Our mutual love of boxing instantly broke the ice and, as it turned out, Tom’s brother Mark (who has served as a manager, agent and matchmaker) is a fan of the “Travelin’ Man” series. The third member of Team Latimore was Morgan “Big Chief” Fitch, a 33-year-old Pittsburgh middleweight whose 17-0-1 (8) record seems perfectly suited for a future episode of ShoBox.

Latimore had no excuses for the defeat, saying he simply was caught with a punch he didn’t see. He was pleasantly surprised by the feedback he received from social media, which was largely supportive and encouraging, and he vowed to learn from the defeat and move forward. In short, he projected the perfect attitude.

Even better was the fact that all our seats were in close proximity – Mark was seated directly across from me on the aisle; Tom and Ed were situated in the row in front of me, while Morgan was two rows up – and thus the conversation ensued for the remainder of the flight.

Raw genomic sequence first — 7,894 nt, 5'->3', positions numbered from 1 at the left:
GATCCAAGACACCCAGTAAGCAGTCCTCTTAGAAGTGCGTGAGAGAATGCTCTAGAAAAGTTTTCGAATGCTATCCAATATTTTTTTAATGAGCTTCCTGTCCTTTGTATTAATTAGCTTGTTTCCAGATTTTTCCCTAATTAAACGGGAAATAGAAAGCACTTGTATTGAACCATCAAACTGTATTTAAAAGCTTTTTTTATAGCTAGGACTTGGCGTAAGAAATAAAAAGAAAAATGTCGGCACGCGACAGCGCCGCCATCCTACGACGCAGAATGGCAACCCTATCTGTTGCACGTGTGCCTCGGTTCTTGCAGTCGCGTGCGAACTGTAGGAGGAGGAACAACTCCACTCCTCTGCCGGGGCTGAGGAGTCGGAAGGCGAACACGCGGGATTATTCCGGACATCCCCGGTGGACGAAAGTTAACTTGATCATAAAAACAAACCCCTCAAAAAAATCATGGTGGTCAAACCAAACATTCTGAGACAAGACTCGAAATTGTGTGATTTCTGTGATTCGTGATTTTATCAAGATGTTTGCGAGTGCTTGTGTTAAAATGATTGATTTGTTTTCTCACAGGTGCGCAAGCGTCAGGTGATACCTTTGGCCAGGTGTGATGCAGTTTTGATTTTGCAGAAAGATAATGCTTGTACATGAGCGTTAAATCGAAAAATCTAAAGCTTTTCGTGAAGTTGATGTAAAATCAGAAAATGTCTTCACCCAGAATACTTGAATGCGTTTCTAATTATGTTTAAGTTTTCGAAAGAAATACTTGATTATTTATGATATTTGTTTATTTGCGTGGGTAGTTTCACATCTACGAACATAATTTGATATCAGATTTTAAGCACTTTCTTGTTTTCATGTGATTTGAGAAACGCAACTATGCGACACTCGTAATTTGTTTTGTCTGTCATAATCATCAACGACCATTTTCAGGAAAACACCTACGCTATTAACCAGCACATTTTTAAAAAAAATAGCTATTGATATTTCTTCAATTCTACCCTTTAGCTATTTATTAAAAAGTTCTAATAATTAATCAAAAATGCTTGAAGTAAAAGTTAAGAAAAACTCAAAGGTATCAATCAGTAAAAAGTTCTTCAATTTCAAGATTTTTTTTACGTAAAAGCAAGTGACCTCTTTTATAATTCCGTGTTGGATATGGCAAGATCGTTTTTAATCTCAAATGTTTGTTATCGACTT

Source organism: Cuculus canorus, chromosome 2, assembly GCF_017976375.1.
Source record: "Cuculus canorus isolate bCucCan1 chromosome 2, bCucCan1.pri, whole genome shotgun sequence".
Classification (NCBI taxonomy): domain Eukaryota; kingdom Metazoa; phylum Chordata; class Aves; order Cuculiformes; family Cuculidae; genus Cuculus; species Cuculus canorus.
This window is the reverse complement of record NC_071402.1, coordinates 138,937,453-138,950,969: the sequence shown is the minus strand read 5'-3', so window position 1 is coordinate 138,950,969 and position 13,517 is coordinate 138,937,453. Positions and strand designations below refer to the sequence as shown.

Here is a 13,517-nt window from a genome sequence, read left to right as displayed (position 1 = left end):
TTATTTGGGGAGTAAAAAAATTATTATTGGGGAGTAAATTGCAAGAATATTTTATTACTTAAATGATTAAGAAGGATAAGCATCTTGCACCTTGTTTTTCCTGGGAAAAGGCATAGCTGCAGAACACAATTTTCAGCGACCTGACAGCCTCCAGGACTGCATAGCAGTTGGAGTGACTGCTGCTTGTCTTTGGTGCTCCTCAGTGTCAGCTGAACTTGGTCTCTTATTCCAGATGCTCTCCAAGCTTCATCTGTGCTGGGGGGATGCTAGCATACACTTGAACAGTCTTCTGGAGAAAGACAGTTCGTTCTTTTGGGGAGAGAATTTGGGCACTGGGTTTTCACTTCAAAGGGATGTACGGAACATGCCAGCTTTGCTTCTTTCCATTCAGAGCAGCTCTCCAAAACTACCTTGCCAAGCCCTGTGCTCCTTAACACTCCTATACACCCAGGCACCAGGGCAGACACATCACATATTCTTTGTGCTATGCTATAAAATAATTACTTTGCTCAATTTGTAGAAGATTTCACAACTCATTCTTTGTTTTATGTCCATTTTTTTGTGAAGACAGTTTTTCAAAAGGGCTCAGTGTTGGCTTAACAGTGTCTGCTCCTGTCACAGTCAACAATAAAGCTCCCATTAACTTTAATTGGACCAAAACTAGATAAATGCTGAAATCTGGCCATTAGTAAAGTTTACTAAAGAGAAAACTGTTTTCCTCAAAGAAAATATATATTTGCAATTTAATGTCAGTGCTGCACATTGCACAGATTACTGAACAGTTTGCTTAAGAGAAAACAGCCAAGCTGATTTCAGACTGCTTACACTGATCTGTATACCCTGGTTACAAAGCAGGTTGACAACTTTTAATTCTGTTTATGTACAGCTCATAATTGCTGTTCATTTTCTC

Although the way home was greatly altered, I couldn’t have asked for a more enjoyable trip.

When I started the car to begin my drive back to West Virginia, I predicted I would arrive at the house at 10:30 p.m. According to my car’s clock, the car came to rest two seconds after turning over to 10:30.

I hate being tardy.

As of this writing, I have no idea when or where my next trip will be. So while I’ll be home for an extended time, that won’t stop me from enjoying each day I am given.

Until then, happy trails!




Lee Groves is a boxing writer and historian based in Friendly, West Virginia. He is a full member of the BWAA, from which he has won 15 writing awards, including 12 in the last six years and two first-place awards since 2011. He has been an elector for the International Boxing Hall of Fame since 2001 and is also a writer, researcher and punch-counter for CompuBox, Inc. He is the author of “Tales from the Vault: A Celebration of 100 Boxing Closet Classics.” To order, please visit To contact Groves, use the e-mail [email protected].